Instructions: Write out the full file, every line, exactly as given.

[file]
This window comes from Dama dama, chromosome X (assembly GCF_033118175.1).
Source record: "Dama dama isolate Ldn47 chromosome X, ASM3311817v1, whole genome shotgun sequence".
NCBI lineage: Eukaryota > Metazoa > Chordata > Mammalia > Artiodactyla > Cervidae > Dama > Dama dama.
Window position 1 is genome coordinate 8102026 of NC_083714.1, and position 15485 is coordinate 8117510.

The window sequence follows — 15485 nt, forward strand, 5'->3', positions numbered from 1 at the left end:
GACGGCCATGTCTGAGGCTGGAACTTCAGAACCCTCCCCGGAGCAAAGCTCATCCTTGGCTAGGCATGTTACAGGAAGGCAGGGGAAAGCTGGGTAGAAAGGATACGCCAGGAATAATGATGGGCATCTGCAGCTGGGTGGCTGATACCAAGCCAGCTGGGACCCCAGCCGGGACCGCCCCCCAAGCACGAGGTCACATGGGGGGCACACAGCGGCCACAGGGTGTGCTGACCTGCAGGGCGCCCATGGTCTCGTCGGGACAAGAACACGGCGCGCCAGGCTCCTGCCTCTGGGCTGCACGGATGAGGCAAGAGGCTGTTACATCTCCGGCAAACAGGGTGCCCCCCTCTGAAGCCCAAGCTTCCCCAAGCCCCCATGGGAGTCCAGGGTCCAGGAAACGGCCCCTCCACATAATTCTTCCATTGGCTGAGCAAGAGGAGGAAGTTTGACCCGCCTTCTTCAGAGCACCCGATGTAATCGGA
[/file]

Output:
This window comes from Dama dama, chromosome X (assembly GCF_033118175.1).
Source record: "Dama dama isolate Ldn47 chromosome X, ASM3311817v1, whole genome shotgun sequence".
NCBI lineage: Eukaryota > Metazoa > Chordata > Mammalia > Artiodactyla > Cervidae > Dama > Dama dama.
Window position 1 is genome coordinate 8102026 of NC_083714.1, and position 15485 is coordinate 8117510.

The window sequence follows — 15485 nt, forward strand, 5'->3', positions numbered from 1 at the left end:
GACGGCCATGTCTGAGGCTGGAACTTCAGAACCCTCCCCGGAGCAAAGCTCATCCTTGGCTAGGCATGTTACAGGAAGGCAGGGGAAAGCTGGGTAGAAAGGATACGCCAGGAATAATGATGGGCATCTGCAGCTGGGTGGCTGATACCAAGCCAGCTGGGACCCCAGCCGGGACCGCCCCCCAAGCACGAGGTCACATGGGGGGCACACAGCGGCCACAGGGTGTGCTGACCTGCAGGGCGCCCATGGTCTCGTCGGGACAAGAACACGGCGCGCCAGGCTCCTGCCTCTGGGCTGCACGGATGAGGCAAGAGGCTGTTACATCTCCGGCAAACAGGGTGCCCCCCTCTGAAGCCCAAGCTTCCCCAAGCCCCCATGGGAGTCCAGGGTCCAGGAAACGGCCCCTCCACATAATTCTTCCATTGGCTGAGCAAGAGGAGGAAGTTTGACCCGCCTTCTTCAGAGCACCCGATGTAATCGGA